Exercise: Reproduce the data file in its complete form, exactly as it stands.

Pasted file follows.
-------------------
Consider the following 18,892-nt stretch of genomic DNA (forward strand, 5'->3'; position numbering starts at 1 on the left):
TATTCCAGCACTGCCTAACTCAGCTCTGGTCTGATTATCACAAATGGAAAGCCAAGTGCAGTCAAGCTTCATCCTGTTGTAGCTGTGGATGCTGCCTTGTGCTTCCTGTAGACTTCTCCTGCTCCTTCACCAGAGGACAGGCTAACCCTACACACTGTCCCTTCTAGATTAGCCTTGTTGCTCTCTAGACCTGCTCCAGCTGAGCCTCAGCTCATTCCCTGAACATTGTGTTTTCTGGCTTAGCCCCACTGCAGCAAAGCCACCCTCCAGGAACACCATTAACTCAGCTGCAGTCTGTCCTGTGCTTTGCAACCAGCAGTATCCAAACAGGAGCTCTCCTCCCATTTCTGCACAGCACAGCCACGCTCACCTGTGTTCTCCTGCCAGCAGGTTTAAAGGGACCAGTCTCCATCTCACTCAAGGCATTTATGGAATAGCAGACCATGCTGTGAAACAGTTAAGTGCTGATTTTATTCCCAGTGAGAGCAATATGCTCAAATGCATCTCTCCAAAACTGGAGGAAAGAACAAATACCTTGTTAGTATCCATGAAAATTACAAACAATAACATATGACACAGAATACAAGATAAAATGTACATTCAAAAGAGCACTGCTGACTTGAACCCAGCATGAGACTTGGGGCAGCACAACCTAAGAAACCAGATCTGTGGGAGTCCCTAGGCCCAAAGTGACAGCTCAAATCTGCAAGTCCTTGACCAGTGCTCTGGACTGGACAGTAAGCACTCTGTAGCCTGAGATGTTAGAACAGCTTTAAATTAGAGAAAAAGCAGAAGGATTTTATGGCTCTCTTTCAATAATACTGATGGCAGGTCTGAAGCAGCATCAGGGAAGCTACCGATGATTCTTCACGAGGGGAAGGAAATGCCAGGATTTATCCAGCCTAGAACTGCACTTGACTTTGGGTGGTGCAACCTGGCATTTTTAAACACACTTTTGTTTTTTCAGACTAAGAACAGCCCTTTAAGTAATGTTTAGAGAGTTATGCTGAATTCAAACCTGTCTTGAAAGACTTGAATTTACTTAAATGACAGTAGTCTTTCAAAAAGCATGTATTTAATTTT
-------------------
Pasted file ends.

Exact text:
Consider the following 18,892-nt stretch of genomic DNA (forward strand, 5'->3'; position numbering starts at 1 on the left):
TATTCCAGCACTGCCTAACTCAGCTCTGGTCTGATTATCACAAATGGAAAGCCAAGTGCAGTCAAGCTTCATCCTGTTGTAGCTGTGGATGCTGCCTTGTGCTTCCTGTAGACTTCTCCTGCTCCTTCACCAGAGGACAGGCTAACCCTACACACTGTCCCTTCTAGATTAGCCTTGTTGCTCTCTAGACCTGCTCCAGCTGAGCCTCAGCTCATTCCCTGAACATTGTGTTTTCTGGCTTAGCCCCACTGCAGCAAAGCCACCCTCCAGGAACACCATTAACTCAGCTGCAGTCTGTCCTGTGCTTTGCAACCAGCAGTATCCAAACAGGAGCTCTCCTCCCATTTCTGCACAGCACAGCCACGCTCACCTGTGTTCTCCTGCCAGCAGGTTTAAAGGGACCAGTCTCCATCTCACTCAAGGCATTTATGGAATAGCAGACCATGCTGTGAAACAGTTAAGTGCTGATTTTATTCCCAGTGAGAGCAATATGCTCAAATGCATCTCTCCAAAACTGGAGGAAAGAACAAATACCTTGTTAGTATCCATGAAAATTACAAACAATAACATATGACACAGAATACAAGATAAAATGTACATTCAAAAGAGCACTGCTGACTTGAACCCAGCATGAGACTTGGGGCAGCACAACCTAAGAAACCAGATCTGTGGGAGTCCCTAGGCCCAAAGTGACAGCTCAAATCTGCAAGTCCTTGACCAGTGCTCTGGACTGGACAGTAAGCACTCTGTAGCCTGAGATGTTAGAACAGCTTTAAATTAGAGAAAAAGCAGAAGGATTTTATGGCTCTCTTTCAATAATACTGATGGCAGGTCTGAAGCAGCATCAGGGAAGCTACCGATGATTCTTCACGAGGGGAAGGAAATGCCAGGATTTATCCAGCCTAGAACTGCACTTGACTTTGGGTGGTGCAACCTGGCATTTTTAAACACACTTTTGTTTTTTCAGACTAAGAACAGCCCTTTAAGTAATGTTTAGAGAGTTATGCTGAATTCAAACCTGTCTTGAAAGACTTGAATTTACTTAAATGACAGTAGTCTTTCAAAAAGCATGTATTTAATTTT